Liberals and women’s rights: past and present Fleur de Beaufort is a Researcher and Patrick van Schie is the Director of the Telders Foundation, the Dutch Liberal Think Tank. In June 2019 they published a book about liberals and female suffrage in the Netherlands and Europe A century of female suffrage in the Netherlands This year the Netherlands is celebrating the fact that exactly one century ago women were granted the right to vote. Universal suffrage for Dutch women was realized two years after the same right was introduced for men, but while voting rights for men had been extended gradually over the preceding decades, no woman was entitled to vote until 1919. The Netherlands were not exclusive in incorporating women’s suffrage into law shortly after the end of the First World War; indeed, a wave of countries in the northern part of Europe did this during the same period (as did the United States and Canada). What did distinguish the Netherlands from those other countries was that it had been neutral during the war. The only other country to introduce women’s suffrage in this period after having been neutral was Sweden. There is no evidence of a direct impact of the war on the suffrage issue in either country. In the Netherlands, however, there was another foreign event that changed the receptiveness of parliament to the issue. At the end of the First World War, and subsequent to the revolution in Russia in 1917, revolutions erupted in Central Europe. The Dutch socialist leader Troelstra tried to exploit this unrest by proclaiming revolution in the Netherlands. Although he met with more outright resistance than support, not only in parliament but in the country at large, the fear of revolution among Catholic parliamentarians caused them to change their stance on female suffrage from resistance to support. Women – seen as more religious, more in favour of order and discipline, and with purer morals – were now welcomed as a firewall against revolution. This ensured the majority required in parliament that had been lacking in 1917, when general suffrage had been introduced for men, but when liberals and socialists had been the only parliamentarians willing to give the vote to women as well. Although there had been several doubters among them, liberal politicians had been the staunchest proponents of female suffrage when it became an issue in Dutch politics at the end of the nineteenth century. Their arguments were mainly framed in terms of their belief that women would turn out to be just as capable as men of making sound political judgments, rather than in terms of equal rights. As liberals, they were convinced that individuals – whether male or female – were sensible and thus capable human beings, so it would be to the disadvantage of society as a whole to deny it the influence of the female perspectives and insights. Liberals and women’s suffrage in other European countries In Scandinavia too, liberals were often the first to propose legislation to introduce votes for women; their earliest attempts in Finland date from 1897. Ten years later it was the Russian Tsar who gave the women of autonomous Finland (formerly part of the Russian Empire) the vote, almost as if by accident, making Finland the first European country with universal women’s suffrage at a national level. In Denmark, there had also been liberal proposals in parliament before the First World War, but in the end a combined liberal-socialist government was successful in giving Danish women the vote from 1915 onwards. Likewise in Sweden, several liberal women’s suffrage bills adopted by the second chamber before the war had been rejected by the conservative-dominated Senate before a combined liberal-socialist government was able to introduce women’s suffrage in the aftermath of the Great War. To be honest, liberals were not fierce supporters of women’s political rights everywhere. Looking at the map of Europe, one might be tempted to think that the late introduction of votes for women in predominantly Catholic countries such as France, Italy and Belgium was due to the resistance of conservative Catholic parties, but it was often the liberals and socialists who had combined their efforts to stop initiatives for women’s suffrage in these countries. Take Belgium, for example, where a Catholic proposal for female suffrage just after the First World War was thwarted by the liberals, who feared that women could be more easily influenced by priests to vote for the Catholic party, which was already the strongest party in the country. Even after the Second World War, when the liberals were no longer able to stop the introduction of women’s suffrage, a liberal minister succeeded in postponing it for at least one national election, meaning that Belgium lagged even further behind in this respect than it had already. Belgian and southern-European liberals frequently acted opportunistically in obstructing female suffrage. They realized that equal voting rights were in accord with liberal principles, but they feared the electoral consequences. During the interbellum in France, members of the Radical (liberal) party who voted in favour in the Chamber of Deputies, repeatedly voted against once they became Senators; the Senate having the final vote. Counterproductive activism in Britain In Britain, liberal members of parliament were divided. In the early twentieth century, liberal backbenchers were mainly pro female suffrage, but a few important figures were either indifferent or openly opposed. Unfortunately for contemporary feminists, Prime Minister Asquith was one of the latter, and continually appeared to give other issues priority over women’s suffrage. Nowhere in Europe did the struggle for women’s suffrage attract more activism and attention than in Britain. But the country was far from the first to introduce the measure, and when it was finally established in a bill in 1918 it applied only to about two thirds of the adult female population; the rest had to wait for another ten years. Many British feminists tended (and still tend today) to blame the liberal government of 1906 onwards, particularly Asquith himself, but probably just as important was the role of the feminist movement itself, more specifically the ultra-radical faction led by Emmeline Pankhurst and her daughters. Their Women’s Social and Political Union (WSPU) – a rowdy but also tiny part of the British women’s suffrage movement as a whole – soon opposed every liberal politician, whatever the consequence (for instance the election of a staunchly anti-suffrage conservative as MP) or the position that the individual politician himself took on the issue. This policy naturally alienated liberals of all hues, including liberal-minded women, and was not at all helpful in converting those opponents of female suffrage in the liberal ranks. Even more damage was done by the campaign of outright violence and vandalism started by the WSPU in 1908. This included the breaking of shop windows and damaging of paintings in museums, attacks on liberal politicians, and setting fire to letter boxes, houses and churches. Such criminal acts were abhorred by the general public and made liberal politicians wary of appearing to give in to the violence. Nowadays the actions of the ultra-radical suffragettes (who should not be confused with the moderate suffragists) are often portrayed as having laid the foundation for women’s suffrage in Britain, but in fact they were counterproductive. It is no coincidence that partial women’s suffrage was introduced in Britain more or less without incident in 1918, almost four years after the WSPU had suspended its violent activities. As Asquith himself – now no longer Prime Minister – said, he was now able to vote for women’s suffrage without giving the impression that he had given in to violence and crime. What kind of equality? Whether liberals voted for or against the actual bills to introduce female suffrage, the great majority of them did not question the liberal credentials of the measure. Almost nobody reasoned that women were equal, let alone that they were the same as men in everything, but that liberalism itself as an ideology required that women deserved equal treatment and an influence of their own in the form of equal rights – including the vote – was almost undisputed. Nowadays, however, the debate on equal rights for men and women sometimes seems to narrow down to equal opportunities and the presupposed lack of equal opportunities for women. Once women gained the right to vote, their actual presence in politics grew rather slowly. In the case of the Netherlands, it took fifty years before the number of women in parliament exceeded 10% of the seats. From the 1970s, their number grew to 41% (62 seats out of 150) in 2010 – the highest percentage of female representation so far, as it declined to 35% in the most recent elections of 2017. The picture is much the same at a local level, and current female representation in local government stands at 42%. In party politics, almost all leadership positions are filled by men, and the lists of candidates at elections continue to present more men than women to the voters. Even though the position of prime minister or president has been held by a woman in a growing number of countries in recent years, the presence of women in politics continues to lag behind the participation of their male counterparts. The same can be said for board memberships and other leading positions in business, as well as government office. For more than a decade this fact has motivated a number of people to call for a legally binding quota for board membership and political positions to solve this ‘problem’. In a free labour market – as is the general assumption among those in favour of quotas – women don’t share the same opportunities as men simply because they are women. Only legally binding quotas can end this inequality – or so the advocates of legislative action argue. Before addressing the more fundamental arguments as to why legally binding quotas are – in our opinion – wrong, it might be good to focus on the ‘problem’ of female participation in politics and business. It is certainly true that the number of women in certain positions is lower than the number of men, but is it correct to blame inequality of opportunity for this, or could there be other causes? Perhaps fewer women feel the ambition to be active in politics or in higher board positions. If this is the case, it is surely not a problem if this is the outcome of free individual choices. Women who do have the ambition to grow in certain positions should certainly have the same opportunities as men with these ambitions. The much criticized ‘old boys’ network’ – whereby men hire other men they already know or recognize as their equal – can’t be the answer either, as women, once they are part of this network, exhibit the same behaviour. The female board index (an annual overview of the presence of women in the executive and supervisory boards of Dutch listed companies) shows that the number of positions filled by women is growing faster than the number of women in these positions. If women are active in politics or in higher positions on boards it is more likely for them to receive new appointments and thus be active on several boards or in different political functions. One could argue that there is no problem at all, as women who have the ambition, and (more importantly) are willing to make the choices in the organization of their private life that will be compatible with the requirements of demanding jobs, share the same opportunities as their male counterparts. It is true that women are more often the ones who take care of the family, and choose to work part-time as a result, but this is hardly something in which the government should interfere. Liberals in particular will instinctively disapprove of government legislation to solve such a private matter. As for positions in politics, women in general exhibit less interest in politics, something demonstrated, for example, in their party membership. Far more men are active members of political parties. The demands of feminists nowadays are noticeably the opposite of those of the female activists who fought for the right to vote more than a century ago. Instead of equal rights as a starting point, the debate about demands for legally binding quotas centres on equality of outcomes. In other words, if the outcomes of a process based on equal rights are unappealing, the government is urged to do something to influence these outcomes in a more desirable way, even if this involves inequality as a means to an end. So-called ‘positive discrimination’ means that the rights of one group (ie. men) are limited and ignored because the rights of another group (ie. women) are deemed to be more important. For true liberals, however, it is not the fairness of the outcome of a process that counts, but the fairness of the process itself, based on certain key values such as individual liberty, responsibility and equal rights. Moreover, liberals will always take the individual and their rights as the starting point, and generally feel great antipathy to the focus on groups and group rights that tends to be espoused by socialists and other left-wing politicians.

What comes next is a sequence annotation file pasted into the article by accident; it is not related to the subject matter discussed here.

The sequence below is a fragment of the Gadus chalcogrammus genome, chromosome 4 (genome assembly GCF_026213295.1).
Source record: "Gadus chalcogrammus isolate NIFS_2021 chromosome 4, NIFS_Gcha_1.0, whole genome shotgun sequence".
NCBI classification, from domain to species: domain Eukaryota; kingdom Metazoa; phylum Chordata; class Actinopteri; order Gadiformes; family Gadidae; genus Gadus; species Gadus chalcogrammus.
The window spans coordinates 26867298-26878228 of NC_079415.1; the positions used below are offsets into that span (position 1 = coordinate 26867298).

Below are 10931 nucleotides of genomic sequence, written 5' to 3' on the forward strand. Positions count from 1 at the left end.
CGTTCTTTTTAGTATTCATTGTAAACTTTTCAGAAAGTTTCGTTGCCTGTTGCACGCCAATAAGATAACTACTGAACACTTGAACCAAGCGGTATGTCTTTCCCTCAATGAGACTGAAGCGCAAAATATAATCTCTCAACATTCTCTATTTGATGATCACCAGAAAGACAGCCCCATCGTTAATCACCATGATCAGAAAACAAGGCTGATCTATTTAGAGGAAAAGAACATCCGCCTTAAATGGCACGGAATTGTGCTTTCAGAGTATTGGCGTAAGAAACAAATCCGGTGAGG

The demands of feminists nowadays are noticeably the opposite of those of the female activists who fought for the right to vote more than a century ago